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  4. RSPCA Policy A1 General principles

RSPCA Policy A1 General principles

1.1The RSPCA recognises that animals kept as companions are sentient beings with intrinsic value and who have mental experiences that matter to them.
1.2The health and welfare of humans and animals are interconnected and the relationship between humans and companion animals1 is important.
1.3People should only keep animals as companions if they can meet the animals’ physical and mental needs2 and give the animals a good life.
1.4Some animals (e.g. some species of reptiles and birds) are not suitable to be kept as companion animals because their physical and mental needs cannot be met or are difficult to meet in a domestic setting, putting them at risk of poor health and welfare (see Policy E).
1.5The RSPCA advocates for initiatives to make communities more animal-friendly and which reduce barriers to people having companion animals. Barriers to people having companion animals (where this is appropriate for the person and the animal) should be avoided, removed, or managed (e.g. barriers to keeping companion animals in rental and strata properties and aged care facilities, and bringing them into workplaces).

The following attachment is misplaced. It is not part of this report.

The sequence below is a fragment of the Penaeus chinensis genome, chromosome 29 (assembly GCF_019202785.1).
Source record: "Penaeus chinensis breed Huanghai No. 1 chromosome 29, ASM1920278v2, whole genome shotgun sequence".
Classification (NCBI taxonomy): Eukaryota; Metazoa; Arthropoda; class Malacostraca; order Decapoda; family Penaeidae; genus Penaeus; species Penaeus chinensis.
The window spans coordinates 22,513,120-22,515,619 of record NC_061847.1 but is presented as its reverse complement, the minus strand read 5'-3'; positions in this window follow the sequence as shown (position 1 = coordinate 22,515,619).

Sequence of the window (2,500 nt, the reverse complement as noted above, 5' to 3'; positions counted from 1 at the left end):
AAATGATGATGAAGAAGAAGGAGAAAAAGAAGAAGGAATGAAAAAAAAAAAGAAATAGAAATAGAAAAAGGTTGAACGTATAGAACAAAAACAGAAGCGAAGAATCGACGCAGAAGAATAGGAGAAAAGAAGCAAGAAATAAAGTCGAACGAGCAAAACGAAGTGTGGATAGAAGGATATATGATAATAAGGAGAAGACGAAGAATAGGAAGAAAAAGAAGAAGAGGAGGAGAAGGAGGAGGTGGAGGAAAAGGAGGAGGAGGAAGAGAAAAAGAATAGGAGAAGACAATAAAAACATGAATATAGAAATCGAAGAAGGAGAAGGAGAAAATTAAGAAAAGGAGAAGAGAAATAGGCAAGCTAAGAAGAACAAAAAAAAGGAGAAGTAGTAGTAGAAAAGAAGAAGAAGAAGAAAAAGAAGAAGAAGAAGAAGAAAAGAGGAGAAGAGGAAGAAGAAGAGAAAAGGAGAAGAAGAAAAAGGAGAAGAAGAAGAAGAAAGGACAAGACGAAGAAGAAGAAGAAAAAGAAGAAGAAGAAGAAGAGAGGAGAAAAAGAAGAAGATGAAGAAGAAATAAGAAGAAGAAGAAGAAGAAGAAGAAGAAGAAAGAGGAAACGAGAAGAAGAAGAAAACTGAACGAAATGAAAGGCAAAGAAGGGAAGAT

See also:

Policy B - Farm Animals
Policy C - Animals in Sport, Entertainment, Performance, Recreation and Work
Policy E - Wild Animals
Policy GP1 - Good animal welfare

(adopted 08/04/2024)

[1] A companion animal is an animal kept by humans to provide companionship (also known as a pet). Policy A applies to a range of species commonly kept as companion animals including dogs, cats, rabbits, guinea pigs, ferrets, rats, mice, reptiles, birds, amphibians, and fish. Horses are not covered in Policy A; they are covered by Policy C. Animals ordinarily kept as farm animals (e.g. sheep and cattle) are not covered in Policy A; they are covered by Policy B.

[2] An animal’s physical and mental needs are what the animal requires to have good physical and mental wellbeing (including positive feelings and experiences). This includes good nutrition (food and water), a safe and comfortable environment, optimal health, and the opportunity to choose how they behave and interact with others and the environment and how they spend their time. All of these factors impact how they experience the world, their feelings, and their mental state.

Also Read

Updated on April 26, 2024

RSPCA policies reflect the best available evidence to direct and guide RSPCA and others, to promote and achieve good animal welfare outcomes.

Reference to ‘the RSPCA’ or ‘RSPCA’ in this document means RSPCA Australia and each of the RSPCA Australia member Societies.

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